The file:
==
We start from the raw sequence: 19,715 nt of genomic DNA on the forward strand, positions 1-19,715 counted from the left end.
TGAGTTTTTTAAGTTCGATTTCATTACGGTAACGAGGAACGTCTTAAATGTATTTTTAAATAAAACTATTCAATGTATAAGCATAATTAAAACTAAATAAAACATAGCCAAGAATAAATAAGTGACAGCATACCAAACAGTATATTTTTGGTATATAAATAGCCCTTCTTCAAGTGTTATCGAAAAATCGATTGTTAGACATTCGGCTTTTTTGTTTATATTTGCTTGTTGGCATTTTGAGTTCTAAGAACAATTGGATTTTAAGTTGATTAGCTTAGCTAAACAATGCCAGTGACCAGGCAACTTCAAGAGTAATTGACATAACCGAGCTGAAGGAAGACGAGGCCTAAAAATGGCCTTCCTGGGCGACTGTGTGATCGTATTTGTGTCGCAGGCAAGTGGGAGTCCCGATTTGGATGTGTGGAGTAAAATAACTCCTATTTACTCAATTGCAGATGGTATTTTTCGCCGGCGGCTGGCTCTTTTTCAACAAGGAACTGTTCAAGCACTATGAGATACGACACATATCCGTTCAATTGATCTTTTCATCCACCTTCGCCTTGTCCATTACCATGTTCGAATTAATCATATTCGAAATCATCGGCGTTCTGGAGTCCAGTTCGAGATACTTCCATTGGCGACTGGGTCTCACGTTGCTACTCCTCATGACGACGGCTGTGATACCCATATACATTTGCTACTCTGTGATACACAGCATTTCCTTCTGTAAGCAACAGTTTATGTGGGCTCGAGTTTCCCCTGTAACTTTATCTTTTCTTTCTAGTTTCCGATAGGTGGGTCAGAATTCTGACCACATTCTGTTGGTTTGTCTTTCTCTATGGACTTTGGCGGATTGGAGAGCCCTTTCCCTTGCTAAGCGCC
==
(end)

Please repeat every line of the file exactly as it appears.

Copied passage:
We start from the raw sequence: 19,715 nt of genomic DNA on the forward strand, positions 1-19,715 counted from the left end.
TGAGTTTTTTAAGTTCGATTTCATTACGGTAACGAGGAACGTCTTAAATGTATTTTTAAATAAAACTATTCAATGTATAAGCATAATTAAAACTAAATAAAACATAGCCAAGAATAAATAAGTGACAGCATACCAAACAGTATATTTTTGGTATATAAATAGCCCTTCTTCAAGTGTTATCGAAAAATCGATTGTTAGACATTCGGCTTTTTTGTTTATATTTGCTTGTTGGCATTTTGAGTTCTAAGAACAATTGGATTTTAAGTTGATTAGCTTAGCTAAACAATGCCAGTGACCAGGCAACTTCAAGAGTAATTGACATAACCGAGCTGAAGGAAGACGAGGCCTAAAAATGGCCTTCCTGGGCGACTGTGTGATCGTATTTGTGTCGCAGGCAAGTGGGAGTCCCGATTTGGATGTGTGGAGTAAAATAACTCCTATTTACTCAATTGCAGATGGTATTTTTCGCCGGCGGCTGGCTCTTTTTCAACAAGGAACTGTTCAAGCACTATGAGATACGACACATATCCGTTCAATTGATCTTTTCATCCACCTTCGCCTTGTCCATTACCATGTTCGAATTAATCATATTCGAAATCATCGGCGTTCTGGAGTCCAGTTCGAGATACTTCCATTGGCGACTGGGTCTCACGTTGCTACTCCTCATGACGACGGCTGTGATACCCATATACATTTGCTACTCTGTGATACACAGCATTTCCTTCTGTAAGCAACAGTTTATGTGGGCTCGAGTTTCCCCTGTAACTTTATCTTTTCTTTCTAGTTTCCGATAGGTGGGTCAGAATTCTGACCACATTCTGTTGGTTTGTCTTTCTCTATGGACTTTGGCGGATTGGAGAGCCCTTTCCCTTGCTAAGCGCC